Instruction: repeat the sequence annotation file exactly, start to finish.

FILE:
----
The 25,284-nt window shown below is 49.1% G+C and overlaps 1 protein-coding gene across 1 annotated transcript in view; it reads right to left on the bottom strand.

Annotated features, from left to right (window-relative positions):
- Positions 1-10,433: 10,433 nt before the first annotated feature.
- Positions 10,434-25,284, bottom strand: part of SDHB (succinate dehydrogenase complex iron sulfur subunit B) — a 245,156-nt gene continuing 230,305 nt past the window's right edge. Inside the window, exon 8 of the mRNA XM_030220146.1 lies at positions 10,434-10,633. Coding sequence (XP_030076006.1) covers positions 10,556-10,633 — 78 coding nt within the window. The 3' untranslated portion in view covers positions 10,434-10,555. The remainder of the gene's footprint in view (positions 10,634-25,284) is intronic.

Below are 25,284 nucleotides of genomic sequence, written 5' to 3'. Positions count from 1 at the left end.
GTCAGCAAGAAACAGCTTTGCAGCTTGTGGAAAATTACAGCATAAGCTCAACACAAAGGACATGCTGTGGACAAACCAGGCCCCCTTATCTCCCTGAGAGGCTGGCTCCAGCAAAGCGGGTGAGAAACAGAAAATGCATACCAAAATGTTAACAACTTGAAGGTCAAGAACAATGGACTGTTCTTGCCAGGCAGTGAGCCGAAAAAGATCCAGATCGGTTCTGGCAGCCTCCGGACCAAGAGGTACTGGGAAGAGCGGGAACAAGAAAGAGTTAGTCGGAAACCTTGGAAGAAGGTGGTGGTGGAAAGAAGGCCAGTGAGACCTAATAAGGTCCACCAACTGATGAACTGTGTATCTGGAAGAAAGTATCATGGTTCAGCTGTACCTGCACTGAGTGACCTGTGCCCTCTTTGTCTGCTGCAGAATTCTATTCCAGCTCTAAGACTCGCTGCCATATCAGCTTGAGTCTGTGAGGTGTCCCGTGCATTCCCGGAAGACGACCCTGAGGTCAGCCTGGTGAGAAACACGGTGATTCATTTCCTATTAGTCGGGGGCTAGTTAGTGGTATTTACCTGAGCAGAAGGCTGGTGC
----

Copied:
The 25,284-nt window shown below is 49.1% G+C and overlaps 1 protein-coding gene across 1 annotated transcript in view; it reads right to left on the bottom strand.

Annotated features, from left to right (window-relative positions):
- Positions 1-10,433: 10,433 nt before the first annotated feature.
- Positions 10,434-25,284, bottom strand: part of SDHB (succinate dehydrogenase complex iron sulfur subunit B) — a 245,156-nt gene continuing 230,305 nt past the window's right edge. Inside the window, exon 8 of the mRNA XM_030220146.1 lies at positions 10,434-10,633. Coding sequence (XP_030076006.1) covers positions 10,556-10,633 — 78 coding nt within the window. The 3' untranslated portion in view covers positions 10,434-10,555. The remainder of the gene's footprint in view (positions 10,634-25,284) is intronic.

Below are 25,284 nucleotides of genomic sequence, written 5' to 3'. Positions count from 1 at the left end.
GTCAGCAAGAAACAGCTTTGCAGCTTGTGGAAAATTACAGCATAAGCTCAACACAAAGGACATGCTGTGGACAAACCAGGCCCCCTTATCTCCCTGAGAGGCTGGCTCCAGCAAAGCGGGTGAGAAACAGAAAATGCATACCAAAATGTTAACAACTTGAAGGTCAAGAACAATGGACTGTTCTTGCCAGGCAGTGAGCCGAAAAAGATCCAGATCGGTTCTGGCAGCCTCCGGACCAAGAGGTACTGGGAAGAGCGGGAACAAGAAAGAGTTAGTCGGAAACCTTGGAAGAAGGTGGTGGTGGAAAGAAGGCCAGTGAGACCTAATAAGGTCCACCAACTGATGAACTGTGTATCTGGAAGAAAGTATCATGGTTCAGCTGTACCTGCACTGAGTGACCTGTGCCCTCTTTGTCTGCTGCAGAATTCTATTCCAGCTCTAAGACTCGCTGCCATATCAGCTTGAGTCTGTGAGGTGTCCCGTGCATTCCCGGAAGACGACCCTGAGGTCAGCCTGGTGAGAAACACGGTGATTCATTTCCTATTAGTCGGGGGCTAGTTAGTGGTATTTACCTGAGCAGAAGGCTGGTGC